The impact of free-drifting icebergs on the efficiency of carbon export from the upper water column was measured using the disequilibrium of 234Th and its parent 238U. The study addressed the null hypothesis that free-drifting icebergs do not alter 234Th deficiency and carbon export compared to surrounding waters. Upper-water-column inventories of 234Th were measured at six stations in the Weddell Sea concurrently with four deployments of Lagrangian Sediment Traps (LSTs) during a cruise in March/April 2009. Four stations were sampled ranging from 0.3 km to <20 km of the edge of a large free-drifting iceberg (C-18a) and two were sampled at distances >60 km from C-18a. Temperature and salinity anomalies indicated enhanced upwelling and turbulent mixing extending downstream of the iceberg to a minimum of ˜20 km from the iceberg edge. Separate studies of the impact of C-18a on water column physical properties were used to define the extent of the iceberg's influence on surrounding waters. The largest upper-water-column deficiencies in the inventories of 234Th were measured in close proximity and downstream of the iceberg and extending to below 100 m depth. A steady-state model was used to estimate the export of 234Th from the upper water column. Organic carbon export was calculated using C/Th from the concurrent LST collections. Comparison of stations within the iceberg's influence (close proximity and downstream to within 20 km of the iceberg) and far-field (greater than 60 km) measurements showed a factor of 3 increase in organic carbon export near the iceberg. The factor correlated well with the results from the near- and far-field LST measurements. Differences in the magnitude of carbon export at 100 and 600 m indicate that ˜90 percent of the exported material is regenerated by 600 m depth. This study confirms that the increased abundance of large free-drifting icebergs in the Southern Ocean can contribute to the drawdown of atmospheric CO 2 through increased

  12. Freshwater composition of the waters off southeast Greenland and their link to the Arctic Ocean

    NASA Astrophysics Data System (ADS)

    Sutherland, David A.; Pickart, Robert S.; Peter Jones, E.; Azetsu-Scott, Kumiko; Jane Eert, A.; Ã`Lafsson, Jón

    2009-05-01

    The freshwater composition of waters on the southeast Greenland shelf and slope are described using a set of high-resolution transects occupied in summer 2004, which included hydrographic, velocity, nutrient, and chemical tracer measurements. The nutrient and tracer data are used to quantify the fractions of Pacific Water, sea ice melt, and meteoric water present in the upper layers of the East Greenland Current (EGC) and East Greenland Coastal Current (EGCC). The EGC/EGCC system dominates the circulation of this region and strongly influences the observed distribution of the three freshwater types. Sea ice melt and meteoric water fractions are surface intensified, reflecting their sources, and generally increase southward from Denmark Strait to Cape Farewell, as well as shoreward. Significant fractions of Pacific Water are found in the subsurface layers of the EGCC, supporting the idea that this inner shelf branch is directly linked to the EGC and thus to the Arctic Ocean. A set of historical sections is examined to investigate the variability of Pacific Water content in the EGC and EGCC from 1984 to 2004 in the vicinity of Denmark Strait. The fraction of Pacific Water increased substantially in the late 1990s and subsequently declined to low levels in 2002 and 2004, mirroring the reduction in Pacific Water content reported previously at Fram Strait. This variability is found to correlate significantly with the Arctic Oscillation index, lagged by 9 years, suggesting that the Arctic Ocean circulation patterns bring varying amounts of Pacific Water to the North Atlantic via the EGC/EGCC.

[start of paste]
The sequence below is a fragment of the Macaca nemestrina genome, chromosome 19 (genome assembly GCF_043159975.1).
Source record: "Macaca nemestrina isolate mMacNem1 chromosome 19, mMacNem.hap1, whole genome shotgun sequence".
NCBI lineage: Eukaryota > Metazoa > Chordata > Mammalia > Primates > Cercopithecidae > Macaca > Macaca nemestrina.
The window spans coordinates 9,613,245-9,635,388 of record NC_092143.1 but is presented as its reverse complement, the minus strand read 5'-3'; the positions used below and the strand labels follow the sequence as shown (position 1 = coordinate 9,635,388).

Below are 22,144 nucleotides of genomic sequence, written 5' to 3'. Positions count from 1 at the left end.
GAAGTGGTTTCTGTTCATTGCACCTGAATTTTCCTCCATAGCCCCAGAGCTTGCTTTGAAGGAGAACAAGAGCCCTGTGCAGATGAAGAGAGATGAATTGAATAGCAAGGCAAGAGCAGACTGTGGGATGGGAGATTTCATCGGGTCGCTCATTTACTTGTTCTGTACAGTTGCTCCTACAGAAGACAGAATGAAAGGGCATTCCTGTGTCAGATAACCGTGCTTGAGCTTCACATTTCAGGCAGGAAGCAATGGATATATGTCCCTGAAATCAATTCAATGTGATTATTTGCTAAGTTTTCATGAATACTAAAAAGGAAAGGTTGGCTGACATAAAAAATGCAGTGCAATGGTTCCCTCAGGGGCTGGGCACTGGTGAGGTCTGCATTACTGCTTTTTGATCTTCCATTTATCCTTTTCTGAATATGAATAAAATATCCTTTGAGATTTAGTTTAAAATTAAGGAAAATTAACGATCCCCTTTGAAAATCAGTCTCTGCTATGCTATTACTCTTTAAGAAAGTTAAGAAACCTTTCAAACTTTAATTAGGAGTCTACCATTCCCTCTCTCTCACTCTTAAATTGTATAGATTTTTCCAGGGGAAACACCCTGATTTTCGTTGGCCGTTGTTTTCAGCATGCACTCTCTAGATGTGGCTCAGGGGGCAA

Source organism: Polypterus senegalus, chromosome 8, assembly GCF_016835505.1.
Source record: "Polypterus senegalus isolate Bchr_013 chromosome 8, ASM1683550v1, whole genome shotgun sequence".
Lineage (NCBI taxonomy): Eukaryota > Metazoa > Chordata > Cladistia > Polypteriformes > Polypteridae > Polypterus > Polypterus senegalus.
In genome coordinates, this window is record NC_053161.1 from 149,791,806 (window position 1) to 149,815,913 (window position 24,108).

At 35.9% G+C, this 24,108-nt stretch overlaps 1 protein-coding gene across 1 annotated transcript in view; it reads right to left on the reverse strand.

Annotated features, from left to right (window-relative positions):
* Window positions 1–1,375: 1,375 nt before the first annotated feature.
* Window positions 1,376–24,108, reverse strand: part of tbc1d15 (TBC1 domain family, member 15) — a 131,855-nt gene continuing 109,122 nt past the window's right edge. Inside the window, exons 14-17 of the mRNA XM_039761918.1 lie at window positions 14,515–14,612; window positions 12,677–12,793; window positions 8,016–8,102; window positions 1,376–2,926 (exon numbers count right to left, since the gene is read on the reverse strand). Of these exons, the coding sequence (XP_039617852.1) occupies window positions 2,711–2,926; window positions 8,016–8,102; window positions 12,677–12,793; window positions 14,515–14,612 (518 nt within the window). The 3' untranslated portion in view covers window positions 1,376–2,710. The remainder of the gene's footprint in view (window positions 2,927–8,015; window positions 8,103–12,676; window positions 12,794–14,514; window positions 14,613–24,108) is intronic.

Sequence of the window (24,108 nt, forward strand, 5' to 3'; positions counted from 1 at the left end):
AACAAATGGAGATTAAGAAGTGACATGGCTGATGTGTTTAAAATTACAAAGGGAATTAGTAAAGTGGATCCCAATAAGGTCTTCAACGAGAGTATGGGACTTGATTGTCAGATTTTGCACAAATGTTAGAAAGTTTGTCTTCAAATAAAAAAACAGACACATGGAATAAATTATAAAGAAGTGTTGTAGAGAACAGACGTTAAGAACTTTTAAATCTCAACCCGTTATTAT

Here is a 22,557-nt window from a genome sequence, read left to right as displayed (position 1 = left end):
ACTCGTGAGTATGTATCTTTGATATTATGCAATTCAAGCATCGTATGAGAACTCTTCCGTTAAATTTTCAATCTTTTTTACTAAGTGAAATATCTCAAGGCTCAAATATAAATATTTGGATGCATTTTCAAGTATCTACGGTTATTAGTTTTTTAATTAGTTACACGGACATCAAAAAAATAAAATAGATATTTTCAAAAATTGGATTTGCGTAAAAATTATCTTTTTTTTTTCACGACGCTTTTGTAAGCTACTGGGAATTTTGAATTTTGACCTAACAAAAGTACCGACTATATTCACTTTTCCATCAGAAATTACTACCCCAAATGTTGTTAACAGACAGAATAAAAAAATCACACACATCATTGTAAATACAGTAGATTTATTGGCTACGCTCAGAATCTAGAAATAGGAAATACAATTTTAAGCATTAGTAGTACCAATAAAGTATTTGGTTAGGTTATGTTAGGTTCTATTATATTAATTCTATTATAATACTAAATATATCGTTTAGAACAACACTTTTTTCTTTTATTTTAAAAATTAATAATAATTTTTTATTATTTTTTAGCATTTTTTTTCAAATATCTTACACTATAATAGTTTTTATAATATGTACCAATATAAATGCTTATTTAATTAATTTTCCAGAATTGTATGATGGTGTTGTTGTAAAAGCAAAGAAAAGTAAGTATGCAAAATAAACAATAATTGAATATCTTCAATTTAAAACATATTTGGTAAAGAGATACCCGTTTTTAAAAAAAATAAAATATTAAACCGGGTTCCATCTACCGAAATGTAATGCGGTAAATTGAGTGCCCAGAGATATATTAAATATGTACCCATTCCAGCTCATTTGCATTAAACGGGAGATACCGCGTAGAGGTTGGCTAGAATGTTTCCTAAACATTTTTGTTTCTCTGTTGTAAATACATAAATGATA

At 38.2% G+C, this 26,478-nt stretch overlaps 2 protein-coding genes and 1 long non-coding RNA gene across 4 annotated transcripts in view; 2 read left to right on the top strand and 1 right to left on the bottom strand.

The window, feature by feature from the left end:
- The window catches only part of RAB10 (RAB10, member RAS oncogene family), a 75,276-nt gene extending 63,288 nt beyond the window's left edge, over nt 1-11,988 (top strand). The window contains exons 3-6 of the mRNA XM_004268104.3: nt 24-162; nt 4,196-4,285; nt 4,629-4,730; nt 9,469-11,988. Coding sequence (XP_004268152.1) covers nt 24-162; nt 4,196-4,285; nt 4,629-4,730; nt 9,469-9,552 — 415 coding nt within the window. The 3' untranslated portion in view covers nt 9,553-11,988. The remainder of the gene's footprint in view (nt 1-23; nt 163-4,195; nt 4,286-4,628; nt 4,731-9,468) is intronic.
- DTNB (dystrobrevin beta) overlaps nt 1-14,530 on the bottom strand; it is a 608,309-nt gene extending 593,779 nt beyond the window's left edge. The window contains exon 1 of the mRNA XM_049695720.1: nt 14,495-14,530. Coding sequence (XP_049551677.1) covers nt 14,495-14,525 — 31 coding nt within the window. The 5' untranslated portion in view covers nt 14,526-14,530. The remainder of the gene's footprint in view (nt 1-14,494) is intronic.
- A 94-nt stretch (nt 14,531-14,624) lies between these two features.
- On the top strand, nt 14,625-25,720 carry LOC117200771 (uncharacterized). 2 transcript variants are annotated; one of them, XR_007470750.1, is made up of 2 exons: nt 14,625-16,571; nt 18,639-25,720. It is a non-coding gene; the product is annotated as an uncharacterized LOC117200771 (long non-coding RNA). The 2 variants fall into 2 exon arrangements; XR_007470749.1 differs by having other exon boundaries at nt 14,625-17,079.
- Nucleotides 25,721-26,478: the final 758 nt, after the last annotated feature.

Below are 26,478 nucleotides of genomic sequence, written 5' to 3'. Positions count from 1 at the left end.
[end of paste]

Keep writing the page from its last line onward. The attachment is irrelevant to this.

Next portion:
13. Production of giant marine diatoms and their export at oceanic frontal zones: Implications for Si and C flux from stratified oceans

    NASA Astrophysics Data System (ADS)

    Kemp, A. E. S.; Pearce, R. B.; Grigorov, I.; Rance, J.; Lange, C. B.; Quilty, P.; Salter, I.

    2006-12-01

    From a synthesis of recent oceanic observations and paleo-data it is evident that certain species of giant diatoms including Rhizosolenia spp. Thalassiothrix spp. and Ethmodiscus rex may become concentrated at oceanic frontal zones and subsequently form episodes of mass flux to the sediment. Within the nutrient bearing waters advecting towards frontal boundaries, these species are generally not dominant, but they appear selectively segregated at fronts, and thus may dominate the export flux. Ancient Thalassiothrix diatom mat deposits in the eastern equatorial Pacific and beneath the Polar Front in the Southern Ocean record the highest open ocean sedimentation rates ever documented and represent vast sinks of silica and carbon. Several of the species involved are adapted to a stratified water column and may thrive in Deep Chlorophyll Maxima. Thus in oceanic regions and/or at times prone to enhanced surface water stratification (e.g., during meltwater pulses) they provide a mechanism for generating substantial biomass at depth and its subsequent export with concomitant implications for Si export and C drawdown. This ecology has important implications for ocean biogeochemical models suggesting that more than one diatom "functional type" should be used. In spite of the importance of these giant diatoms for biogeochemical cycling, their large size coupled with the constraints of conventional oceanographic survey schemes and techniques means that they are undersampled. An improved insight into these key species will be an important prerequisite for enhancing our understanding of marine biogeochemical cycling and for assessing the impacts of climate change on ocean export production.